What is interesting is the charters who have very few students with disabilities or very low populations of intensive or complex categories did extremely well this year.  Out of the 43 indicators, the Charter School of Wilmington only qualified for 1 which they passed.  Delaware Military Academy only had 6.  None of the charters and a few districts did not qualify for the pre-school indicators.  When I determined Delaware’s rating, I factored out any district or charter that was not applicable for any of the 43 indicators.

The participation rates were based on the 2014-2015 Smarter Balanced Assessment.  I find it hysterical that they are using Smarter Balanced for this report.  The goals for Smarter Balanced Math on this report was a proficiency rating of 15% for students with disabilities.  All grades with the exception of 11th grade passed that goal.  But the participation rates, compliance indicators, and early childhood learning all brought Delaware way down this year.  When the final numbers come out, I predict we will be at 37.21% for our overall percentage with US DOE.  For the ratings systems, 80% and above is “meets requirements”, 60% to 79% is “needs assistance”, and 59% and below is “needs intervention”.

To see how your district or charter school did, check out this page on the Delaware DOE website.  Letters were sent out to each Superintendent or Head of School (charters) on May 31st.

Let me be the first to say I think it is utterly preposterous they are using the Smarter Balanced scores and participation rates for this report.  It is ludicrous to think it accounts for nearly two-thirds of it.  For those who ever thought testing is good, not only are teachers evaluated based on the scores, but our schools are now going through double jeopardy based on the scores and participation rates, especially schools with high populations of low-income and minority students who ALSO have high populations of students with disabilities.  I don’t accept this report and see it as utter garbage.  While some of the compliance indicators, the graduation rates, and the drop-out rates are worthy measures, the rest of it is utter crap.  I’ve said this last year and the year before, but there are so many other worthwhile things they could be measuring with these annual reports.  Such as IEPs being implemented with fidelity, IEP denials, and parent feedback.  In fact, the only thing remotely surrounding parents in this is participation rates, and that is an extreme dig at parental choices that are not against the law.  Delaware and the US DOE will NEVER learn…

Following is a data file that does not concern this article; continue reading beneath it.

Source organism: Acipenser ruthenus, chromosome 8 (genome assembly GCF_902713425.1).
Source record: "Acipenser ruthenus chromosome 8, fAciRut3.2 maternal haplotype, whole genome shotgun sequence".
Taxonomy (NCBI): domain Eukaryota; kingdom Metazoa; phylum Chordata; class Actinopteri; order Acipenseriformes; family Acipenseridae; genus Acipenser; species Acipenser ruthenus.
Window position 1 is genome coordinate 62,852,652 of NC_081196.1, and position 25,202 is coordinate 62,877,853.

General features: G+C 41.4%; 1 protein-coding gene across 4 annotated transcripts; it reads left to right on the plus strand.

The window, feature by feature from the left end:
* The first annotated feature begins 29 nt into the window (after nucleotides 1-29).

I hate to be the deliverer of bad news, but once I saw these letters and what they were measuring, I knew I would be spending the rest of my day figuring all this out.  The last time we got a “needs intervention” in Delaware, back in 2014, Governor Markell announced the creation of a Special Education Strategic Plan.  He set aside funds in the FY2015 budget for this.  Almost two years later and this Strategic Plan still hasn’t seen the light of day.  But a former Rodel employee with very little special education background is getting paid a very nice salary as part of the Secretary of Education’s office.  Matthew Korobkin is in charge of this “strategic plan”.  So far the only thing I’ve heard is how much the Autism community in Delaware was pissed off at him for essentially trying to copy their Autism Blueprint into his strategic plan.  Money well spent Jack!  An IEP Task Force, formed in the General Assembly in 2014, did create legislation that is just now going into effect, but the task force never reconvened even though this was a huge discussion point towards the end of the first round.